Parts I, II, and III set forth the evidence on this subject from the Framing era and the surrounding decades. Part I discusses, among other things, early reference works and state constitutions that described the freedom of the press as a right of "every freeman," "every man," or "every citizen." This right was generally seen as the right to publish using mass technology, as opposed to the freedom of speech, which was seen at the time as focusing more on in-person speech.

Part II discusses the Framing-era understanding that the freedom of the press extended to authors of books and pamphlets—authors who were generally not members of the press-as-industry, though they did use the press as technology. Part III goes on to discuss fifteen cases from 1784 to 1840 that treated the freedom of the press as extending equally to all people who used press technology, and not just to members of the press-as-industry. To my knowledge, these cases have not been discussed before in this context. Each of the sources standing alone may not be dispositive. But put together, they point powerfully toward the press-as-technology reading, under which all users of mass communications technologies have the same freedom of the press.

Part IV turns to how the "freedom … of the press" was understood around 1868, when the Fourteenth Amendment was ratified. Much recent scholarship has suggested that originalist analyses of Bill of Rights provisions applied to the states via the Fourteenth Amendment should consider the original understanding as of 1868 in addition to that of 1791. And it turns out that around 1868, it was even clearer that the "freedom … of the press" secured a right to use the press-as-technology, with no special protection for the press-as-industry. Part V offers evidence that this remained true from 1880 to 1930.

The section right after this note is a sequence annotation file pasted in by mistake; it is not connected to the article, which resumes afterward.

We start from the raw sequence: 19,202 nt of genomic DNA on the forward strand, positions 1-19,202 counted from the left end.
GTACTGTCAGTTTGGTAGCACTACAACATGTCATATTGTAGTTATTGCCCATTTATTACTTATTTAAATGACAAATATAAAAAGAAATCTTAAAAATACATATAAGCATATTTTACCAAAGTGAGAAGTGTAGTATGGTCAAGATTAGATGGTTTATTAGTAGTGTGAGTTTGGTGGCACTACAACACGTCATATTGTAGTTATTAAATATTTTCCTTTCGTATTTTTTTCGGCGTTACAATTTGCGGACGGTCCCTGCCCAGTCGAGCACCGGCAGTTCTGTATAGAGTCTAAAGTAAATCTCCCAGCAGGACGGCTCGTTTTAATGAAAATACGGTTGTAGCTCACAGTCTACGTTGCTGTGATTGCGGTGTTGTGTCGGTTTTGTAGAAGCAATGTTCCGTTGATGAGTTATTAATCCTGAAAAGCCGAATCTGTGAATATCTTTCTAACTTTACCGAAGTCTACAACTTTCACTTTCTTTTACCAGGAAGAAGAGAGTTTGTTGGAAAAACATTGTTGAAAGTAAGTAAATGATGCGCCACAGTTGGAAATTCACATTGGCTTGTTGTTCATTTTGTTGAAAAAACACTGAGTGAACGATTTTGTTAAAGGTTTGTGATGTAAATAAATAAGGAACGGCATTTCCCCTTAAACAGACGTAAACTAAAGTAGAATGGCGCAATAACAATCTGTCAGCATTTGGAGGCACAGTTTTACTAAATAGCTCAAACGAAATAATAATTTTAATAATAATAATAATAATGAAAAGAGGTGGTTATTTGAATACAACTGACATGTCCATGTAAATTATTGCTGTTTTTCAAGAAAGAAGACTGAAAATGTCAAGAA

Part VI then looks at how the Supreme Court has understood "freedom … of the press" since 1931, the first year that the Court struck down government action on First Amendment grounds. Throughout that time, the press-as-technology view has continued to be dominant. Many Supreme Court cases have officially endorsed this view. No Supreme Court case has rejected this view, though some cases have suggested the question remains open.